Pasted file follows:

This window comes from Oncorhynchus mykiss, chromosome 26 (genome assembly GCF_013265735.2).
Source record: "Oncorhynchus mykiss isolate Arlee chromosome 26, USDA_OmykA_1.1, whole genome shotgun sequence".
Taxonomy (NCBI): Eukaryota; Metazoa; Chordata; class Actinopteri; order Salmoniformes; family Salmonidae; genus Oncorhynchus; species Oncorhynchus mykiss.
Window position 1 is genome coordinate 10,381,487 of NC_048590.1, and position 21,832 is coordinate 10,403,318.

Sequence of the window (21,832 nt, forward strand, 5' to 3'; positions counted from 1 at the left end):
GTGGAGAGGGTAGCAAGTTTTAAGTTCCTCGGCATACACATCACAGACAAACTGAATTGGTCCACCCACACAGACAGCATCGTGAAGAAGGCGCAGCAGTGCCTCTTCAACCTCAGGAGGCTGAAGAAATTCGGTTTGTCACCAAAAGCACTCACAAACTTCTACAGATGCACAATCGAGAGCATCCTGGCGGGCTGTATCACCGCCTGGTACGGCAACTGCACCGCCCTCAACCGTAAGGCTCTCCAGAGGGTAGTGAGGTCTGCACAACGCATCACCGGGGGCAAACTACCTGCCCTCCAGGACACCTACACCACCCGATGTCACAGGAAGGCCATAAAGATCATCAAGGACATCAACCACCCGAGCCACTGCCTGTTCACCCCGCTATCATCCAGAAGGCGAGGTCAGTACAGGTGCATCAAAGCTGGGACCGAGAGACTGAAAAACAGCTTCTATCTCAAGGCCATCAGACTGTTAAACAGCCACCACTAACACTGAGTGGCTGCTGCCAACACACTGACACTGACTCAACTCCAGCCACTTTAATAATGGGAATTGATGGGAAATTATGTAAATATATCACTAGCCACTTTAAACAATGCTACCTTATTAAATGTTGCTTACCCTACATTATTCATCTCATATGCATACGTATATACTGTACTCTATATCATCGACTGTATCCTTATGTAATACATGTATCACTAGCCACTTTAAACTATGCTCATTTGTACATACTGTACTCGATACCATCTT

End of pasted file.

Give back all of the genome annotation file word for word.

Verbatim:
This window comes from Oncorhynchus mykiss, chromosome 26 (genome assembly GCF_013265735.2).
Source record: "Oncorhynchus mykiss isolate Arlee chromosome 26, USDA_OmykA_1.1, whole genome shotgun sequence".
Taxonomy (NCBI): Eukaryota; Metazoa; Chordata; class Actinopteri; order Salmoniformes; family Salmonidae; genus Oncorhynchus; species Oncorhynchus mykiss.
Window position 1 is genome coordinate 10,381,487 of NC_048590.1, and position 21,832 is coordinate 10,403,318.

Sequence of the window (21,832 nt, forward strand, 5' to 3'; positions counted from 1 at the left end):
GTGGAGAGGGTAGCAAGTTTTAAGTTCCTCGGCATACACATCACAGACAAACTGAATTGGTCCACCCACACAGACAGCATCGTGAAGAAGGCGCAGCAGTGCCTCTTCAACCTCAGGAGGCTGAAGAAATTCGGTTTGTCACCAAAAGCACTCACAAACTTCTACAGATGCACAATCGAGAGCATCCTGGCGGGCTGTATCACCGCCTGGTACGGCAACTGCACCGCCCTCAACCGTAAGGCTCTCCAGAGGGTAGTGAGGTCTGCACAACGCATCACCGGGGGCAAACTACCTGCCCTCCAGGACACCTACACCACCCGATGTCACAGGAAGGCCATAAAGATCATCAAGGACATCAACCACCCGAGCCACTGCCTGTTCACCCCGCTATCATCCAGAAGGCGAGGTCAGTACAGGTGCATCAAAGCTGGGACCGAGAGACTGAAAAACAGCTTCTATCTCAAGGCCATCAGACTGTTAAACAGCCACCACTAACACTGAGTGGCTGCTGCCAACACACTGACACTGACTCAACTCCAGCCACTTTAATAATGGGAATTGATGGGAAATTATGTAAATATATCACTAGCCACTTTAAACAATGCTACCTTATTAAATGTTGCTTACCCTACATTATTCATCTCATATGCATACGTATATACTGTACTCTATATCATCGACTGTATCCTTATGTAATACATGTATCACTAGCCACTTTAAACTATGCTCATTTGTACATACTGTACTCGATACCATCTT